Saudi Arabia Wilderness: Bringing Nature Back into Balance

By Ross De Bruin
Field Researcher and Photographer

Arabian leopard

In the deserts and mountains of Saudi Arabia, Panthera supports the Royal Commission for AlUla (RCU) to search for and restore the Critically Endangered Arabian leopard to the country’s last wild refuges. Panthera’s team trek the rugged hillsides setting camera traps in hope of glimpsing the elusive tail of this highly endangered big cat. Follow Ross de Bruin, a Panthera field researcher and photographer, as he shares his experience and photos in this harsh terrain. 

One of the most challenging aspects of our work is the physical toll it takes on our bodies. The rugged hillsides and scorching temperatures make each step a painful reminder of the harsh conditions. Despite this, the excitement of potentially spotting a leopard keeps me motivated.

Rock faces

Our daily routine revolves around navigating the challenging desert landscape, where we encounter obstacles like rugged rocks, treacherous sand and sticky mud that may hinder our progress. Unfortunately, our vehicle occasionally becomes trapped in the deep sand, which forces us to dedicate hours of effort to liberate it from its predicament.

Desert road

During our journeys, we encounter various livestock, including camels, sheep, goats, and donkeys. While these animals are not our primary focus, they provide an important context for the conservation efforts. Establishing a harmonious coexistence between Arabian leopards and the local communities is essential for their successful reintroduction into the wild.


As we venture further into the wilderness, we are greeted by diverse wildlife. Hamadryas baboons, hyraxes and Arabian wolves are just a few of the incredible creatures we encounter. However, sighting the caracal, another cat species in this region, remains a rarity.

Wolf spoor

The sight of threatened ungulates such as Arabian oryx, Nubian ibex, and gazelles brings us hope. Restoring healthy populations of leopard prey is a crucial step in preparing for the reintroduction of Arabian leopards into their natural habitat.

A nubian ibex sprints across the desert.

Even rarer than wolves are threatened ungulates. Although I have been fortunate enough to capture photos of human-led releases of oryx, ibex and gazelle, I have only caught a glimpse of a solitary wild ibex dashing through the rugged terrain.  My anticipation grows as RCU strive to replenish the dwindling populations of Arabian leopard prey, such as gazelles, in their natural habitat. The ultimate goal is to establish stable populations of these prey species before the Arabian leopards, bred in captivity, venture into the wild.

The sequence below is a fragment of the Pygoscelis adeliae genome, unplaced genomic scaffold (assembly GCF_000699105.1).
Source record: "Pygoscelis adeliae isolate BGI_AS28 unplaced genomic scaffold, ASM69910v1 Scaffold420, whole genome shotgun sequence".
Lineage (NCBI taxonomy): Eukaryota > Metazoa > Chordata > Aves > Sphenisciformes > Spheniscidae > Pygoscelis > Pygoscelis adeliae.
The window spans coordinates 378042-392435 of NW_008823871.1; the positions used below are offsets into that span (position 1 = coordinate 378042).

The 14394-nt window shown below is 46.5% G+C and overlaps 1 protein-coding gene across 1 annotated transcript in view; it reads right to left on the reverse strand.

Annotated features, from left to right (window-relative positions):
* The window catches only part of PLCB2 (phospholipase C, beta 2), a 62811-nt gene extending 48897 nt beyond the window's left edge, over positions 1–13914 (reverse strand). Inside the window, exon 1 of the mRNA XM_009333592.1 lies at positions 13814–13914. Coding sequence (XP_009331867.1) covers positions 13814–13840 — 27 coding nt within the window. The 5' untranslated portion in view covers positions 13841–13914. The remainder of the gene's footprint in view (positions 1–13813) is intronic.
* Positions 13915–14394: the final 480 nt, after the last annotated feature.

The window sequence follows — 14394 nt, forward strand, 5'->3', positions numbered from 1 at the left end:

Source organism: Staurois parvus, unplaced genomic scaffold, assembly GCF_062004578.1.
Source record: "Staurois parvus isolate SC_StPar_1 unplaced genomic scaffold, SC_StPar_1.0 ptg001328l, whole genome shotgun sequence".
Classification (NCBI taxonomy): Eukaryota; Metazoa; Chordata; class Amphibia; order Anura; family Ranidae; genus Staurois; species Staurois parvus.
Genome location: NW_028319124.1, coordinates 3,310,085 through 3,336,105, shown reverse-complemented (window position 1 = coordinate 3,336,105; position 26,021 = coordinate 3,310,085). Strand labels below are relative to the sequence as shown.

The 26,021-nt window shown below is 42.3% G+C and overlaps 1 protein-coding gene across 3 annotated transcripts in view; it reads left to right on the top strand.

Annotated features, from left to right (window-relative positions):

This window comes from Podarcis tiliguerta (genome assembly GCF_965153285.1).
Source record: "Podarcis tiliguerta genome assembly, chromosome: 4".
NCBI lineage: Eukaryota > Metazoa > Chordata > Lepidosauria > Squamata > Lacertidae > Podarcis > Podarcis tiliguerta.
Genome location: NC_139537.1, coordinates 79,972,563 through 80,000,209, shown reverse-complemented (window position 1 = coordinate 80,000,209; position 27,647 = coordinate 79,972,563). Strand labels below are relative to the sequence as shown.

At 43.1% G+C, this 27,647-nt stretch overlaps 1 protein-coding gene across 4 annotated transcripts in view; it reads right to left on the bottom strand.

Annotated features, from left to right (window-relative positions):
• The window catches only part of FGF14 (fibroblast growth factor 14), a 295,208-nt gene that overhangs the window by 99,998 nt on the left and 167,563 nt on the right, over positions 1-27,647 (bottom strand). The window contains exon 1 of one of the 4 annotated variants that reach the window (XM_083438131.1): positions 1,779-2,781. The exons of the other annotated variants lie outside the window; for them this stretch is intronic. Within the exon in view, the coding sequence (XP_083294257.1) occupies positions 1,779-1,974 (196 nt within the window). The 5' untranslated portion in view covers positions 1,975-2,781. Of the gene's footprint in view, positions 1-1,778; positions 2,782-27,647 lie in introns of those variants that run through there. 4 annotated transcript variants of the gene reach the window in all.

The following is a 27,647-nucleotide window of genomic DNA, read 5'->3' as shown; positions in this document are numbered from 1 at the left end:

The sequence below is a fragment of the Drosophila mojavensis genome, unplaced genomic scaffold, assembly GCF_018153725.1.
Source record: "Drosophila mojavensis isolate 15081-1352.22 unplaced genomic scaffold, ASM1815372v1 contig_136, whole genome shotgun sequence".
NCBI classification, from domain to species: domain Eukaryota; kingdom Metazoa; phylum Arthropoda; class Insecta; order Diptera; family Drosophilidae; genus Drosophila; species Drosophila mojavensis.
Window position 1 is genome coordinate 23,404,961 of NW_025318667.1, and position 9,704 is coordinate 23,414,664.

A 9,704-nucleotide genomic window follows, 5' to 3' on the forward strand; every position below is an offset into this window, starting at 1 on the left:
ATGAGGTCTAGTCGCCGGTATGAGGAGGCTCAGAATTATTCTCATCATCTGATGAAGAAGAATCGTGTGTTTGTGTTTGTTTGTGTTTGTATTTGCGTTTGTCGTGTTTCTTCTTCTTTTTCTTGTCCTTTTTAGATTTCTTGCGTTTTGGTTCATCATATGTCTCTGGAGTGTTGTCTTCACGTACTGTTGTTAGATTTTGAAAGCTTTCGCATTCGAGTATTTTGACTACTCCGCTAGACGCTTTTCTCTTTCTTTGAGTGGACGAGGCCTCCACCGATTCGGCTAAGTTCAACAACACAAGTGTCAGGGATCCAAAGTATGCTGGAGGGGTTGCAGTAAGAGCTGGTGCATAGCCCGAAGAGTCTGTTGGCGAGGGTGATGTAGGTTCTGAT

a mountain gazelle.

Our camera traps are strategically placed on mountain trails, giving us a glimpse into the elusive world of leopards. Although the treacherous terrain poses risks with its steep drop-offs and loose scree and rocks, it also conceals hidden perils in the form of venomous snakes and scorpions. Furthermore, this challenging landscape presents remarkable opportunities for encountering awe-inspiring reptiles, as I vividly recall my thrilling encounter with a massive cobra. My teammate and I sat beneath as it coiled around a tree, only showing its presence when we got up to leave. It was the biggest cobra I’d seen in my life — of course, I had to take a photo! Our teams would go on to encounter many more cobras, all of them peaceful encounters.

A beautiful Agama Lizard.

After hours of arduous hiking, we finally reached our destination, eager to collect the camera traps and search for evidence of leopards.  Our team held a friendly competition to be the one that set the camera that catches a leopard. Our dedication was unwavering for three field seasons, each of which took us to new locations in which it was believed there were leopards.

An ancient desert petroglyph.

Saudi Arabia is home to over 2,000 remarkable and historical rock-art sites. However, the most significant cluster of Neolithic petroglyphs, exemplifying the oldest known carvings that date back 10,000 years, can be found in the country's northern region. These exceptional sites are situated 300 kilometers apart, residing within the captivating Hail Province. Discovering ancient rock carvings depicting human-leopard interactions reminds us of our mission to restore this subspecies and honor its cultural significance. 

As we return to camp, the breathtaking views of the wadis serve as a reminder of the beauty and potential secrets this wilderness holds, making us wonder if an Arabian leopard is silently observing our every move.


Despite the challenges we face the lessons learned during my time in Saudi Arabia are invaluable, and I look forward to continuing this journey of discovery. 

Though the days may be long and exhausting and our encounters with leopards remain but a dream, I am prepared to capture the perfect picture of a wild Arabian leopard when that day arrives. 

Learn more about RCU’s Arabian Leopard Initiative.